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Welcome to the Hollis Cline Lab
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Photo of Regina Faulkner Ph.D.
Regina Faulkner, Ph.D.

Research Associate (2010 - 2018)

Staff Scientist (2018-present)


Faulkner@scripps.edu

EDUCATION

University of California, Davis
Ph.D. in Neuroscience, 2009
B.S. with Honors in Neurobiology, Physiology and Behavior with a minor in Psychology, 2003

FELLOWSHIPS/SCHOLARSHIPS

NIH Ruth L. Kirschstein NRSA, 2011-2013

UC Davis Graduate Research Mentorship Fellowship in Neuroscience, 2006-07

UC Davis & Humanities Graduate Research Award in Neuroscience, 2006-07

Achievement Rewards for College Scientists (ARCS) Scholar, 2005-06

RESEARCH

Current Research:

One goal of my research is to understand the molecular mechanisms of synapse formation. Specifically, I am investigating the role of visual experience on synapse formation within the Xenopus optic tectum in vivo. A second goal of my research is to begin to generate a more detailed map of connectivity within the Xenopus visual system. Specifically, I am using cell-type specific labeling, immuno-electron microscopy, and serial block-face scanning electron microscopy to elucidate how different cell types within the visual circuit connect with one another.

Previous Research

The overall goal of my graduate study was to understand the cellular and molecular mechanisms of multiple aspects of axonal development including axon guidance, synapse formation, and axon pruning. I investigated the roles of plexins and associated molecules on axon guidance and pruning in the hippocampus and corticospinal tract. In addition, I investigated the cellular mechanism of axon pruning in the developing central nervous system. Finally, I studied the synaptic integration of newborn dentate granule cells in the adult mouse hippocampus and the role of Disrupted-in-Schizophrenia 1 in that process.

PUBLICATIONS

Gambrill, A.C., Faulkner, R.L., McKeown, C.R., and Cline, H.T. (2018). Enhanced visual experience rehabilitates the injured brain in Xenopus tadpoles in an NMDAR-dependent manner. J Neurophysiol. 

Gambrill, A. C., Faulkner, R. L., & Cline, H. T. (2018). Direct intertectal inputs are an integral component of the bilateral sensorimotor circuit for behavior in Xenopus tadpoles. Journal of neurophysiology, 119(5), 1947-1961.

Gambrill AC, Faulkner R, Cline HT. (2016) Experience-dependent plasticity of excitatory and inhibitory intertectal inputs in Xenopus tadpoles. J Neurophysiol. Aug 31:jn.00611.2016. doi: 10.1152/jn.00611.2016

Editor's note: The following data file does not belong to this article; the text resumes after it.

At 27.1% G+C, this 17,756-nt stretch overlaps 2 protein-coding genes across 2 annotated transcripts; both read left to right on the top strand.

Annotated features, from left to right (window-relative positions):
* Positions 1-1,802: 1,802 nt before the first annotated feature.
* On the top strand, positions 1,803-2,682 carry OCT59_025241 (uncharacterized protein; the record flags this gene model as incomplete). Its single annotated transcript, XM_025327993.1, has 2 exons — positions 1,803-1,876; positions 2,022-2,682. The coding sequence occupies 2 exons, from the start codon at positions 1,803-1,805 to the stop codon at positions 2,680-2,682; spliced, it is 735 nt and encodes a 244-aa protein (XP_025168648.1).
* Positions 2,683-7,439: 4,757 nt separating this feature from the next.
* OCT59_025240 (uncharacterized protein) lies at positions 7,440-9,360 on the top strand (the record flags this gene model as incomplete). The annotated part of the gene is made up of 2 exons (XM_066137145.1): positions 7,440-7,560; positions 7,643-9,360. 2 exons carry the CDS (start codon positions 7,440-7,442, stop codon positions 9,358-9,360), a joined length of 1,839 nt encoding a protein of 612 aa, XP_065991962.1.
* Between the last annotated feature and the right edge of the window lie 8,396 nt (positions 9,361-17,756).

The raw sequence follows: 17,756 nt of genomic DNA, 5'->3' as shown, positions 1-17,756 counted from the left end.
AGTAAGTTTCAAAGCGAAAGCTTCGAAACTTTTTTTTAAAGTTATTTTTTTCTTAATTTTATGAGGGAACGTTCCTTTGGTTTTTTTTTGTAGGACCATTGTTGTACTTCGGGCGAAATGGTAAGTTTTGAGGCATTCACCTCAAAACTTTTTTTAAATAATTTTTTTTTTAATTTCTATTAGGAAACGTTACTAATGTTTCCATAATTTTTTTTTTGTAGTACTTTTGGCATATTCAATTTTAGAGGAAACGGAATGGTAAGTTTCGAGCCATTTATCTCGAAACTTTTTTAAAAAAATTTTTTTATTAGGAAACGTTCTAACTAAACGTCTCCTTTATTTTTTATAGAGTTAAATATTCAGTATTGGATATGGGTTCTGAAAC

Faulkner RL, Wishard TJ, Thompson CK, Liu H-H, Cline HT. (2015) FMRP regulates neurogenesis in vivo in Xenopus laevis tadpoles. Eneuro Jan-Feb;2(1):e0055

Cheng T-W*, Liu X-B*, Faulkner RL, Stephan AH, Barres BA, Huberman AD, Cheng H-J (2010) Emergence of lamina-specific retinal ganglion cell connectivity by axon arbor retraction and synapse elimination. J Neurosci 30: 16376-82. *equal contributions

Faulkner RL*, Jang M-H*, Liu X-B*, Duan X, Sailor KA, Kim JY, Ge S, Jones EG, Ming G-L, Song H, Cheng H-J (2008) Development of hippocampal mossy fiber synaptic outputs by new neurons in the adult brain. Proc. Nat. Acad. Sci. 105: 14157-14162. *equal contributions

Faulkner RL*, Low LK*, Liu X-B*, Coble J, Jones EG, Cheng H-J (2008) Dorsal turning of corticospinal axons at the pyramidal decussation requires neuropilin-independent plexin signaling. Neural Development. 3: 21. *equal contributions

Low LK*, Liu X-B*, Faulkner RL*, Coble J, Cheng H-J (2008) Plexin signaling selectively regulates the stereotyped pruning of corticospinal axons from visual cortex. Proc. Nat. Acad. Sci. 105: 8136-8141. *equal contributions

Duan X, Chang JH, Ge S, Faulkner RL, Kim JY, Liu X-B, Yang C-H, Ma DK, Liu CY, Cheng H-J, Ming G-L, Lu B, Song H (2007) Disrupted-In-Schizophrenia 1 regulates integration of newly generated neurons in the adult brain. Cell 130: 1146-1158.

Faulkner RL, Low LK, Cheng H-J (2007) Axon pruning in the developing vertebrate hippocampus. Developmental Neuroscience 29: 6-13.